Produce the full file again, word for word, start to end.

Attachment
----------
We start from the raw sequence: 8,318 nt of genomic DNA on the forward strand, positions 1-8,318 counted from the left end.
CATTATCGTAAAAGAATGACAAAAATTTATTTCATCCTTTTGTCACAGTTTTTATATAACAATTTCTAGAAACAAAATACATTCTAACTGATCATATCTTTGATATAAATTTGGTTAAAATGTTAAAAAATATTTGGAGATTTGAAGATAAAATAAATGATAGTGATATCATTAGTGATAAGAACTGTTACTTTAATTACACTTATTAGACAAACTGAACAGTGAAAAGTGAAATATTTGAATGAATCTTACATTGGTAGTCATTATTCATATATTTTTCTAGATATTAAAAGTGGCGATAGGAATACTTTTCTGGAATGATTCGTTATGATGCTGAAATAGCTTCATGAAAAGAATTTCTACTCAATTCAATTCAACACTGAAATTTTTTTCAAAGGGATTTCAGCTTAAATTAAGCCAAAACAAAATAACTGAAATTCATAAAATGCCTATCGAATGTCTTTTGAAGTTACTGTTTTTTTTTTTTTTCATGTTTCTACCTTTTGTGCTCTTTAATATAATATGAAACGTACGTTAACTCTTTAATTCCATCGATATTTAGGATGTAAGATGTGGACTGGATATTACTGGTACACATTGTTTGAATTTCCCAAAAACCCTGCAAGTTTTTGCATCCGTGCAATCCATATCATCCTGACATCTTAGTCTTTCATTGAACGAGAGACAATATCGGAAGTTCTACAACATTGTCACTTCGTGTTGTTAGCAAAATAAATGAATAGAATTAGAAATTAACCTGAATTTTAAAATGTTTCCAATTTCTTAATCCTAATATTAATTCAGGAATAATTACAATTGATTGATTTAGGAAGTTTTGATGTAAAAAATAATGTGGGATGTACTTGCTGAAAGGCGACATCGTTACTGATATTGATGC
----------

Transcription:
We start from the raw sequence: 8,318 nt of genomic DNA on the forward strand, positions 1-8,318 counted from the left end.
CATTATCGTAAAAGAATGACAAAAATTTATTTCATCCTTTTGTCACAGTTTTTATATAACAATTTCTAGAAACAAAATACATTCTAACTGATCATATCTTTGATATAAATTTGGTTAAAATGTTAAAAAATATTTGGAGATTTGAAGATAAAATAAATGATAGTGATATCATTAGTGATAAGAACTGTTACTTTAATTACACTTATTAGACAAACTGAACAGTGAAAAGTGAAATATTTGAATGAATCTTACATTGGTAGTCATTATTCATATATTTTTCTAGATATTAAAAGTGGCGATAGGAATACTTTTCTGGAATGATTCGTTATGATGCTGAAATAGCTTCATGAAAAGAATTTCTACTCAATTCAATTCAACACTGAAATTTTTTTCAAAGGGATTTCAGCTTAAATTAAGCCAAAACAAAATAACTGAAATTCATAAAATGCCTATCGAATGTCTTTTGAAGTTACTGTTTTTTTTTTTTTTCATGTTTCTACCTTTTGTGCTCTTTAATATAATATGAAACGTACGTTAACTCTTTAATTCCATCGATATTTAGGATGTAAGATGTGGACTGGATATTACTGGTACACATTGTTTGAATTTCCCAAAAACCCTGCAAGTTTTTGCATCCGTGCAATCCATATCATCCTGACATCTTAGTCTTTCATTGAACGAGAGACAATATCGGAAGTTCTACAACATTGTCACTTCGTGTTGTTAGCAAAATAAATGAATAGAATTAGAAATTAACCTGAATTTTAAAATGTTTCCAATTTCTTAATCCTAATATTAATTCAGGAATAATTACAATTGATTGATTTAGGAAGTTTTGATGTAAAAAATAATGTGGGATGTACTTGCTGAAAGGCGACATCGTTACTGATATTGATGC